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Addiction by Doctor’s Prescription

In TIME Magazine’s Special Edition: The Science of Addiction, author of “Addiction By Doctor’s Prescription,” Jeffrey Kluger says that “well-intentioned pain policies plus powerful opioid meds led to the current epidemic of addiction and death. But there’s new hope.” Read on to find out more about the addiction to opioids that so many Americans face.

Your brain learns to crave what it loves

Penny was a mother to a son with cancer. She often looks back fondly on that time, because at that point, her son was not addicted to opioids. Penny explains that while her son had cancer, many people were there for their family. However, once he was cancer-free, he was left with an addiction to OxyContin, an opioid prescribed to him while he was going through cancer treatment. After cancer, people did not understand or support the family as they did when he had cancer. This lack of support is not uncommon. Addiction is often misunderstood, and those dealing with it are left to face their demons alone. This lack of understanding has contributed directly to rising death tolls. Because of the increase in opioid-related deaths — 1 in every 65 deaths in the U.S. in 2016 were due to an opioid overdose — the government has taken action. Before 2014, the government listed opioids as a Schedule III drug, which means that it has a “moderate to low” risk of dependency. Since then, it has been moved to a Schedule II drug, which means that it has a “severe” risk of addiction.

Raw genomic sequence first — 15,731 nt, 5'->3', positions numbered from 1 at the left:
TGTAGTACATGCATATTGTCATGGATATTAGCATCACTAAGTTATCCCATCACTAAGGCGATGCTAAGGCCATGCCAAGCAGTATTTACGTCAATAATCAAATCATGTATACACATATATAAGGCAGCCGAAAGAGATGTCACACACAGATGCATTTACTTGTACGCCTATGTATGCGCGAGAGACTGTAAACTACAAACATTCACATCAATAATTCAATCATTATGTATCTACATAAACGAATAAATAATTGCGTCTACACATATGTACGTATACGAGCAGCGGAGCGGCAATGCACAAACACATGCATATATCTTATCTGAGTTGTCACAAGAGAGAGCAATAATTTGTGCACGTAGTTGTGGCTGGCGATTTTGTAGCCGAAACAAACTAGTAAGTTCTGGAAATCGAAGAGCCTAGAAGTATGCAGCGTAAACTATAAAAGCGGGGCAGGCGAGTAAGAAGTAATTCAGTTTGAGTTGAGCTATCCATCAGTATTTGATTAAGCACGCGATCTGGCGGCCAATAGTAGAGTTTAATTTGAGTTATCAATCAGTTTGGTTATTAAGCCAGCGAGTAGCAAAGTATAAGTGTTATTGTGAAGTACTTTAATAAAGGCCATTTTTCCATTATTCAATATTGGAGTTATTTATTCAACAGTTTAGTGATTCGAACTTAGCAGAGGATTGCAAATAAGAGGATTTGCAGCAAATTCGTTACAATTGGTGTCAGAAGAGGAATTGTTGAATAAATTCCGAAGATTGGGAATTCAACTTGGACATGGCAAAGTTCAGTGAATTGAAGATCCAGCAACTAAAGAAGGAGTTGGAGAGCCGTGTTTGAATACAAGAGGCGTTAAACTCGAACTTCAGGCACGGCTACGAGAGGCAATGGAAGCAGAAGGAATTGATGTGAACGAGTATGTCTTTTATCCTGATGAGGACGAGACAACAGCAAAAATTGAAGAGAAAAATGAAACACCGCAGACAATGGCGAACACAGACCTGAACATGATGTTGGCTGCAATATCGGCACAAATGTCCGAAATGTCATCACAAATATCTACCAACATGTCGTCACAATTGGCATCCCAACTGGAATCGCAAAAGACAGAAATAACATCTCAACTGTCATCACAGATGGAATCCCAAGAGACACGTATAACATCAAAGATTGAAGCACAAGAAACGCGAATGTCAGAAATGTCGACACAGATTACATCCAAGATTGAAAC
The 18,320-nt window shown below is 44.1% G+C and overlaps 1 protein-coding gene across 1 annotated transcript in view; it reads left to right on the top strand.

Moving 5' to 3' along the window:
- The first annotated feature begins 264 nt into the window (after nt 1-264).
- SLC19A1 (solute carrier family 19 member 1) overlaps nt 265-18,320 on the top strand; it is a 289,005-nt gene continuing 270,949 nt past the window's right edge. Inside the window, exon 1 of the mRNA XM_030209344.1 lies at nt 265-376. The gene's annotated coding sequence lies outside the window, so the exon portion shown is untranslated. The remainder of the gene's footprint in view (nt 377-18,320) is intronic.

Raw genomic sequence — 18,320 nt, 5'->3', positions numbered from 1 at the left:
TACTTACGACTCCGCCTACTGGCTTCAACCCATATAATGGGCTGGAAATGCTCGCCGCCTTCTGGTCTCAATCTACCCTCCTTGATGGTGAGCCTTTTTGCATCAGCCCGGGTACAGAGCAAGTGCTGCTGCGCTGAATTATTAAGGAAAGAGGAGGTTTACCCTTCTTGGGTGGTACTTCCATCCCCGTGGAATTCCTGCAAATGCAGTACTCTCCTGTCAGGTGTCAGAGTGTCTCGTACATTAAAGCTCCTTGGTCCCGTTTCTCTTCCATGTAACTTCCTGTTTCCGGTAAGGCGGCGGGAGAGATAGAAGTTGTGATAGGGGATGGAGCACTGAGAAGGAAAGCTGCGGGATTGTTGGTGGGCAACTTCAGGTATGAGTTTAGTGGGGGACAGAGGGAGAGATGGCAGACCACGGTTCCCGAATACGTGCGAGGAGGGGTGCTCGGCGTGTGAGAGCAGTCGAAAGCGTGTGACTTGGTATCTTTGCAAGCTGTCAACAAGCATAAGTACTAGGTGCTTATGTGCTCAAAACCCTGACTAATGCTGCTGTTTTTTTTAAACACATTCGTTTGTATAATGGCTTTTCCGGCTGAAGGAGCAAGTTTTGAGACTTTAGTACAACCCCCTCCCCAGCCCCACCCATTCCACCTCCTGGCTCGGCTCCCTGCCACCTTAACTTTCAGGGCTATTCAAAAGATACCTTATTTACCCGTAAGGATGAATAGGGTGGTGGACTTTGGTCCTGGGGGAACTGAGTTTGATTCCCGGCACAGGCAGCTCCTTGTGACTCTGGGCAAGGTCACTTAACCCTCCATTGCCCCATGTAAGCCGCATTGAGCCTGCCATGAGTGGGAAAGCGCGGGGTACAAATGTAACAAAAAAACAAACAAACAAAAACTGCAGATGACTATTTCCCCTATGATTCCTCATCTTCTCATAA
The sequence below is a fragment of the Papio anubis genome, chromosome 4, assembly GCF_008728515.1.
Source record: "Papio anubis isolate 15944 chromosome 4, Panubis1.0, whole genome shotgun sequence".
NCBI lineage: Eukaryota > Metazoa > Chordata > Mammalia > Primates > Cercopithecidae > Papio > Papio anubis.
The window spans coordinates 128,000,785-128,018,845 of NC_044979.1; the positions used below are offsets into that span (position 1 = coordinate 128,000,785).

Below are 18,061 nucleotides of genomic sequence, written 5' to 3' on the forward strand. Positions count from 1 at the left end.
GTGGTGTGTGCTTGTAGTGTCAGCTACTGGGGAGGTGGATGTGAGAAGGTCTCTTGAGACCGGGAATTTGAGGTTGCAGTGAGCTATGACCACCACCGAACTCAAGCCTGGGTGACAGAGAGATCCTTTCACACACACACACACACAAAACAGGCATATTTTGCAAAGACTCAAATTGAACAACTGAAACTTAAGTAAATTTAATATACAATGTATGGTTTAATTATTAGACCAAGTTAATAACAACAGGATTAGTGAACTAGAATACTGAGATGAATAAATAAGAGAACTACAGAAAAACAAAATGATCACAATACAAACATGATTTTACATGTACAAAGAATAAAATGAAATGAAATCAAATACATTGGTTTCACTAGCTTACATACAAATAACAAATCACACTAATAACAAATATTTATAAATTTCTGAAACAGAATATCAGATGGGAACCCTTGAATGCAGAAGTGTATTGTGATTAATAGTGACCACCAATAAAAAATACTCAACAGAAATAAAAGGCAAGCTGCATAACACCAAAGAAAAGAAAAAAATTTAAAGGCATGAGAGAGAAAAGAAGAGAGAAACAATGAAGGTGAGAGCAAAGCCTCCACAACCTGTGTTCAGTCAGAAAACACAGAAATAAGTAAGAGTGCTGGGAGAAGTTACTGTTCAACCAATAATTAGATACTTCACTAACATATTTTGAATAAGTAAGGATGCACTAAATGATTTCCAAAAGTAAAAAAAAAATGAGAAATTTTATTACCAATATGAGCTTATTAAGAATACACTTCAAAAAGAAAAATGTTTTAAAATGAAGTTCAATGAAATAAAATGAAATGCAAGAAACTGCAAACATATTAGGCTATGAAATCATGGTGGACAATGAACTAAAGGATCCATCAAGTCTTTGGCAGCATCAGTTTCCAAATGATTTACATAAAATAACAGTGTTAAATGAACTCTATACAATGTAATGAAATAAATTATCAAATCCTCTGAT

“Killing the buzz”

There is hope out there for those struggling with an addiction to opioids. Congress passed the Support for Patients and Communities Act in 2018, which made some efforts to address opioid use. These steps include “developing a national workforce to deal with substance abuse disorders, requiring that state children’s health insurance programs include treatment for substance abuse and that Medicare screen beneficiaries for signs of addiction.” In addition to this act, addiction treatment as a whole has been more accessible. Hospitals and clinics have begun to enforce drug-disposal protocols and opioid education, says Kluger. 

What’s next?

More can be done to help put an end to the over-prescription of opioids, however. Kluger proposes a few solutions, such as “improving electronic pharmacy records, making it easier to track and prosecute doctors who are overprescribing and patients who are drugstore-shopping, getting pills in multiple locations at once.”

Villa Tranquil Recovery can help you if you are struggling with opioid addiction. Call us today for more information at 866-697-7573. We can’t wait to hear from you.